In the hospital, Prior—now awake—gets a surprise visit from an old friend, a drag queen named Belize. Belize offers Prior an ointment—“not Western medicine,” Prior mutters. Belize claims to be a health professional. He rubs the ointment on Prior’s back.
From the beginning, Belize is portrayed as someone on the outskirts of American society—he’s black, he’s gay, and he dresses in drag. (Even his name is that of a foreign country.) His immediate connection to “non-Western” medicine highlights this outsider status, which also gives Belize a special insight into aspects of America that the play’s white, more traditionally masculine characters miss.
Prior asks Belize if he’s heard from Louis. Prior explains that it’s been a long time since Louis has been to see him. Prior weeps, and Belize embraces him tenderly. Prior tells Belize that the painkillers he’s on make him hear a strange voice in his head. Belize asks Prior what the voices say, but Prior doesn’t answer.
Belize’s behavior around Prior is just the opposite of Louis’s. Belize is tender, and even touches Prior. Kushner suggests that it is possible, and even necessary, to be tender with AIDS victims, especially when the stigma surrounding the disease is lifted—Prior can’t possibly infect anyone just through everyday contact and proximity.
Prior tells Belize that he’s attracted to one of his male nurses—the nurse gives him an erection. Belize remembers when he and Prior were lovers. Abruptly, he tells Prior that he has to go—he can’t be “looking after white people all the time.” Belize tells Prior not to get “crazy,” and to eat more. With these words, he walks out.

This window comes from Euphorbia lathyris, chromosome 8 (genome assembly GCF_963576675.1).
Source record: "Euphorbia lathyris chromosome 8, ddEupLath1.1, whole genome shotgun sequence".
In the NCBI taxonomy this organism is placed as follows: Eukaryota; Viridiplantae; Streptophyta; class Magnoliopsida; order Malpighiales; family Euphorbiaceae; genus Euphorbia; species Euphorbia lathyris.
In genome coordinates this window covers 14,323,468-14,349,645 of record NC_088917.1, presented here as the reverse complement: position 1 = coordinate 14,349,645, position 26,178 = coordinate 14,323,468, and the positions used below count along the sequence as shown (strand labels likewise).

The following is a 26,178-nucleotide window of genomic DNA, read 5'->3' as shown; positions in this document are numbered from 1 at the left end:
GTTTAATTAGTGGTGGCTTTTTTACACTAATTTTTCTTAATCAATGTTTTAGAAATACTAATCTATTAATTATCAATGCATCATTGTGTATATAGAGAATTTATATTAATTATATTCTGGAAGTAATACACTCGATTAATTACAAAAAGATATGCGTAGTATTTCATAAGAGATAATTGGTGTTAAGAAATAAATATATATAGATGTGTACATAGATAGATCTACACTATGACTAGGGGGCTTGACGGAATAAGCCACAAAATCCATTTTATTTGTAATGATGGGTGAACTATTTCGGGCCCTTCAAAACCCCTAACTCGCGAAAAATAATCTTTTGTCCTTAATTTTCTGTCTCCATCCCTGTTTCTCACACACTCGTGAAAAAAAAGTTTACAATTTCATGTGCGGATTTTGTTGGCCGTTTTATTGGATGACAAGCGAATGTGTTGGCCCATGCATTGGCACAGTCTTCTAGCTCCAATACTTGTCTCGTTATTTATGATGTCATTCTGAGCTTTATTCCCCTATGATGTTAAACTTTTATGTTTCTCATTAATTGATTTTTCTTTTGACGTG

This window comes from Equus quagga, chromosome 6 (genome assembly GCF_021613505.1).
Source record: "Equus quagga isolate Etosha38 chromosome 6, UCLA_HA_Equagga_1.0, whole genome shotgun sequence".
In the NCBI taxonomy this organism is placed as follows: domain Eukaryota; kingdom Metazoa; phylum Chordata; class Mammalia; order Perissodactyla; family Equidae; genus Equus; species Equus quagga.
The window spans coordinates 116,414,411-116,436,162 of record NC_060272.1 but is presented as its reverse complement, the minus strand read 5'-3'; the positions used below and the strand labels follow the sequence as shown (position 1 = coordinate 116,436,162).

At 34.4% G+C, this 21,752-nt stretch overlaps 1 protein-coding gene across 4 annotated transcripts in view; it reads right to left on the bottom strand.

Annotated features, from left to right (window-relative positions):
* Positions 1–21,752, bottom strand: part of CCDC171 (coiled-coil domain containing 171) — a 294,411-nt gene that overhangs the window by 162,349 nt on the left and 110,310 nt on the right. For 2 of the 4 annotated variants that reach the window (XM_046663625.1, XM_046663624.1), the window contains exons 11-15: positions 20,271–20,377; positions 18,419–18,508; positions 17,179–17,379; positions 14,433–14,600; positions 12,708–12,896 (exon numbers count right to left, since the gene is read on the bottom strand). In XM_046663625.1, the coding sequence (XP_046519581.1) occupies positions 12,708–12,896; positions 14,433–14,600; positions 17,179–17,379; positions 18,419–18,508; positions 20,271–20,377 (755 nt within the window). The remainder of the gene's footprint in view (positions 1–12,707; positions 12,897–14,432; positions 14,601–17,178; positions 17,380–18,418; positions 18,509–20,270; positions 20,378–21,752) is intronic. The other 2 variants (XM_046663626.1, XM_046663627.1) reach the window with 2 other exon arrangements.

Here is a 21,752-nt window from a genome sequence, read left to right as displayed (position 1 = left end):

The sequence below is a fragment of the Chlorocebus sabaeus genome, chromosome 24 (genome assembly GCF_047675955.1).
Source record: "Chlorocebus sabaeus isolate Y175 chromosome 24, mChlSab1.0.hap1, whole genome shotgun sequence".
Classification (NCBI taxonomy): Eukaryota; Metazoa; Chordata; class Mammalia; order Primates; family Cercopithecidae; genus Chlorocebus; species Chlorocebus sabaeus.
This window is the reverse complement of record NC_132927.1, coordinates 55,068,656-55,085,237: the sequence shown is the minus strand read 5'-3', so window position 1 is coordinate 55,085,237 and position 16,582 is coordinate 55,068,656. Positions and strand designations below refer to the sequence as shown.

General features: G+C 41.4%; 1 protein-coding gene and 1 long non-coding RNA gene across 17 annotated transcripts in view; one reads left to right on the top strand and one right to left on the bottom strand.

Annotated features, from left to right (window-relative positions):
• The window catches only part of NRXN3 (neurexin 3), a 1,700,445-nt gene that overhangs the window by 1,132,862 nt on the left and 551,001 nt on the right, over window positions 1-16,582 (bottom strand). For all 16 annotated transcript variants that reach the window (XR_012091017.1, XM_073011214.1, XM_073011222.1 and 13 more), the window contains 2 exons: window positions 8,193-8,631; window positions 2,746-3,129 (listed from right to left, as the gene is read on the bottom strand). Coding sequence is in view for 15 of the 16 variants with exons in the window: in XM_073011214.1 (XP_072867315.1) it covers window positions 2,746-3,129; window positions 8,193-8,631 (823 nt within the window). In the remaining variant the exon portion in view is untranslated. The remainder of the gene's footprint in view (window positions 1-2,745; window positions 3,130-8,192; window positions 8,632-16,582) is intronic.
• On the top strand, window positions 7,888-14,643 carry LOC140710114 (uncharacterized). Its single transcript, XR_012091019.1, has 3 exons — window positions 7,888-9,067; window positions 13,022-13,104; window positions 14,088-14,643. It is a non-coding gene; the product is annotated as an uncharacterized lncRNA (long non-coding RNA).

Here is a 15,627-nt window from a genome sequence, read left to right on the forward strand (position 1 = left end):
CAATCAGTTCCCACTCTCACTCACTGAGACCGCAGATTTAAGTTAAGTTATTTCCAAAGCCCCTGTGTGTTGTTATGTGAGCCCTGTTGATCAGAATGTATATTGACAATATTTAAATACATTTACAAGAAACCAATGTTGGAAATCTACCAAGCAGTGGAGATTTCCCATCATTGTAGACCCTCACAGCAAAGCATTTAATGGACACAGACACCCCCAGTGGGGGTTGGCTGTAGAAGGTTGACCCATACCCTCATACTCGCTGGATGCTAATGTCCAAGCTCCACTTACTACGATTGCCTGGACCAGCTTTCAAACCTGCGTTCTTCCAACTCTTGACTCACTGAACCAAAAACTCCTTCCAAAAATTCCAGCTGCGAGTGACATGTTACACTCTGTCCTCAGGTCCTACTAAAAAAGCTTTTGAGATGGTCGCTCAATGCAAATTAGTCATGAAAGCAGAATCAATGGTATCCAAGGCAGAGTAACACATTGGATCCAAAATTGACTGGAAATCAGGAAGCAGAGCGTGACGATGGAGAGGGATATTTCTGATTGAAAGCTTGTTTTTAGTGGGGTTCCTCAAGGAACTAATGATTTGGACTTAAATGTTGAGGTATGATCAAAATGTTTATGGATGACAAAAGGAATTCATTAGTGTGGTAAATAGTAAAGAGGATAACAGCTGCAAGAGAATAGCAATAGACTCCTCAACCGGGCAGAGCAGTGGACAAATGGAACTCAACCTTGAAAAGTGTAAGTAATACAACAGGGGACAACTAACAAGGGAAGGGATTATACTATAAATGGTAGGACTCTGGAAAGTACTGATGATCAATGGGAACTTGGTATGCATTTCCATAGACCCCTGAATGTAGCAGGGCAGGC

It’s telling that Belize and Prior used to be lovers but aren’t anymore. Belize clearly loves Prior, but he also maintains a certain distance from him, which actually makes him more likely to express sympathy and compassion for Prior as an AIDS victim. Belize is presented as one of the wiser characters in the play, perhaps because his experience is so different from the others (Prior, Louis, and Joe are all stigmatized for being gay, but they’re still white and seemingly masculine-presenting, unlike Belize).
As soon as Belize leaves the room, the room darkens. A strange female voice fills the room. The voice tells Prior that she will reveal herself to Prior very soon. The voice claims that Prior will begin a “great work” soon—he’s going to banish a “great lie.”
Kushner builds the suspense slowly and cleverly—we wonder what this “great work” consists of. The motif of religious prophecy and the fantastical also continues to grow.